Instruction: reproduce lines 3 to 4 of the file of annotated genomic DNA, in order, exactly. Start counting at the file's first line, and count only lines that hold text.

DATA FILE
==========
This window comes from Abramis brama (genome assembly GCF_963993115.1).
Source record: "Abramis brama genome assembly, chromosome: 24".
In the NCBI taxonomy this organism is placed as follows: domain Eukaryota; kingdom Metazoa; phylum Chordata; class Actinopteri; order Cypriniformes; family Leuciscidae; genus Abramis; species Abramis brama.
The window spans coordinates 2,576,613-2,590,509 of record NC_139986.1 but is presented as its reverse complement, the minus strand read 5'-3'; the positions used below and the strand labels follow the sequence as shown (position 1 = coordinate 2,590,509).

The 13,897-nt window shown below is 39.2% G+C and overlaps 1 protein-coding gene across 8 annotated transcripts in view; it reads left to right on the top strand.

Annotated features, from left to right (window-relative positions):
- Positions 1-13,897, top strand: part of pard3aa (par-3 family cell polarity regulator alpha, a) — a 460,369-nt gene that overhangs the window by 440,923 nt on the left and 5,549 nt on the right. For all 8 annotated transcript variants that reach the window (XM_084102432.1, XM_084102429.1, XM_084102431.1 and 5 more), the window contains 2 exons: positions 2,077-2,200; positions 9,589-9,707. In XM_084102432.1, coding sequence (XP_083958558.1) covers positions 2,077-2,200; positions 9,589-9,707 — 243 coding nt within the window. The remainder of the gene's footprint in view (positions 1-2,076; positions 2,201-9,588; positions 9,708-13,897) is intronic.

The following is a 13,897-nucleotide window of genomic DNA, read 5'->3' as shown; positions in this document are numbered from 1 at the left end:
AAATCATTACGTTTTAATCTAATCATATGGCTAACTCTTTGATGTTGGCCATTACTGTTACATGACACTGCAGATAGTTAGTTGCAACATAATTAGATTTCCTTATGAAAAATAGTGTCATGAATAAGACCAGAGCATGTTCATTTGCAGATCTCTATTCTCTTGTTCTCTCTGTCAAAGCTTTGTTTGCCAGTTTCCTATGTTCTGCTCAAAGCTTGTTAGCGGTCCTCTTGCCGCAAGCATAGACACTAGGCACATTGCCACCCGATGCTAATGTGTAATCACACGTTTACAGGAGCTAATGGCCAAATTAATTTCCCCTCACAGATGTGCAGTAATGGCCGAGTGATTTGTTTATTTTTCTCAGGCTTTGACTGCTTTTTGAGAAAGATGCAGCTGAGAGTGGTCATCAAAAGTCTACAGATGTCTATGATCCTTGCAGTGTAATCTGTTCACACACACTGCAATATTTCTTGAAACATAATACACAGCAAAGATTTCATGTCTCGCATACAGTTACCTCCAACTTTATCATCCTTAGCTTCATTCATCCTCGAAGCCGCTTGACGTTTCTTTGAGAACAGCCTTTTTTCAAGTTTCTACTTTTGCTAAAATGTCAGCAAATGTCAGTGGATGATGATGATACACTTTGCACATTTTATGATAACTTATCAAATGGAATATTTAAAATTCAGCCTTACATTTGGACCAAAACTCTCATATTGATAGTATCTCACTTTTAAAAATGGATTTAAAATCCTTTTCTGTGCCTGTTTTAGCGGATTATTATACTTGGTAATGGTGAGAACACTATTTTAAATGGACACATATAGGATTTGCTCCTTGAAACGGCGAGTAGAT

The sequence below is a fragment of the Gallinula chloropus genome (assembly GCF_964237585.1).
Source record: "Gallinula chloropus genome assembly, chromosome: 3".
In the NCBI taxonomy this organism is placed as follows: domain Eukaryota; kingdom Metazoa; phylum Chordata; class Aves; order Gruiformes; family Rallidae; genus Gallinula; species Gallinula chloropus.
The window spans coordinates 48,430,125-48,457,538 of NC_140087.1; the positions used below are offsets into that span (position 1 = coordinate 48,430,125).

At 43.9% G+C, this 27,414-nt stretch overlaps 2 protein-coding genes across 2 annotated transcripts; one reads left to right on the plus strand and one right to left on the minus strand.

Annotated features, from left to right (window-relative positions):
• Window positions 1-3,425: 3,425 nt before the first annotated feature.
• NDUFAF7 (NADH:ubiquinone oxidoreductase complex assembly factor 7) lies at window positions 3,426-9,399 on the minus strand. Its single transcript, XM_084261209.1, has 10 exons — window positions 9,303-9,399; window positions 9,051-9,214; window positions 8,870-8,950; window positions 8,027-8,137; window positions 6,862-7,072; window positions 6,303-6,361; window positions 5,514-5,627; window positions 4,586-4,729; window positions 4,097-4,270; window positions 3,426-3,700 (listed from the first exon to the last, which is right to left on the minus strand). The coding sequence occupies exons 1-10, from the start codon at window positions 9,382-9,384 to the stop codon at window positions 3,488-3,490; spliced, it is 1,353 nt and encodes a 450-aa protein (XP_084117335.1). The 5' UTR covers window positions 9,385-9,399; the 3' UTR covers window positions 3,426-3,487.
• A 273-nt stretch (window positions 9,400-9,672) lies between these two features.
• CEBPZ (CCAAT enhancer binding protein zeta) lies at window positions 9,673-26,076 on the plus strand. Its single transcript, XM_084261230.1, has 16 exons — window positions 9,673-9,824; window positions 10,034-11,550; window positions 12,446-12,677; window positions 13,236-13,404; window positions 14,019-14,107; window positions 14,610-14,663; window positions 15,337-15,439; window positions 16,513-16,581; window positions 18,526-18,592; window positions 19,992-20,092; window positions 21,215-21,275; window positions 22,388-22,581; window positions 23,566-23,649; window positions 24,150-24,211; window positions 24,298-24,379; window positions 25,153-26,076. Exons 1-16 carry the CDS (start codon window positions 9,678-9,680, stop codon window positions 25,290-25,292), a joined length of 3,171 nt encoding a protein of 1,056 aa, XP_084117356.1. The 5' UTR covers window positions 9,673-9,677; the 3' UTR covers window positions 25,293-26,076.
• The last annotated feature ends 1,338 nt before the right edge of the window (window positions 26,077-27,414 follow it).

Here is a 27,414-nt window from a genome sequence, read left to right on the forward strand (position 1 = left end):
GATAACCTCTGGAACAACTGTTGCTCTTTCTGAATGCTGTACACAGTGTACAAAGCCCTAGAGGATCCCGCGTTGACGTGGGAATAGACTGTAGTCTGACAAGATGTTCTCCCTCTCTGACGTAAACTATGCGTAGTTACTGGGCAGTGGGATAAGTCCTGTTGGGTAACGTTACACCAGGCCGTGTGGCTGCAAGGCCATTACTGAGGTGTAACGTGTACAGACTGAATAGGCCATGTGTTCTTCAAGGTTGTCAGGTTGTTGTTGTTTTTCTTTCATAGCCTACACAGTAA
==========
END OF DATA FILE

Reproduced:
In the NCBI taxonomy this organism is placed as follows: domain Eukaryota; kingdom Metazoa; phylum Chordata; class Actinopteri; order Cypriniformes; family Leuciscidae; genus Abramis; species Abramis brama.
The window spans coordinates 2,576,613-2,590,509 of record NC_139986.1 but is presented as its reverse complement, the minus strand read 5'-3'; the positions used below and the strand labels follow the sequence as shown (position 1 = coordinate 2,590,509).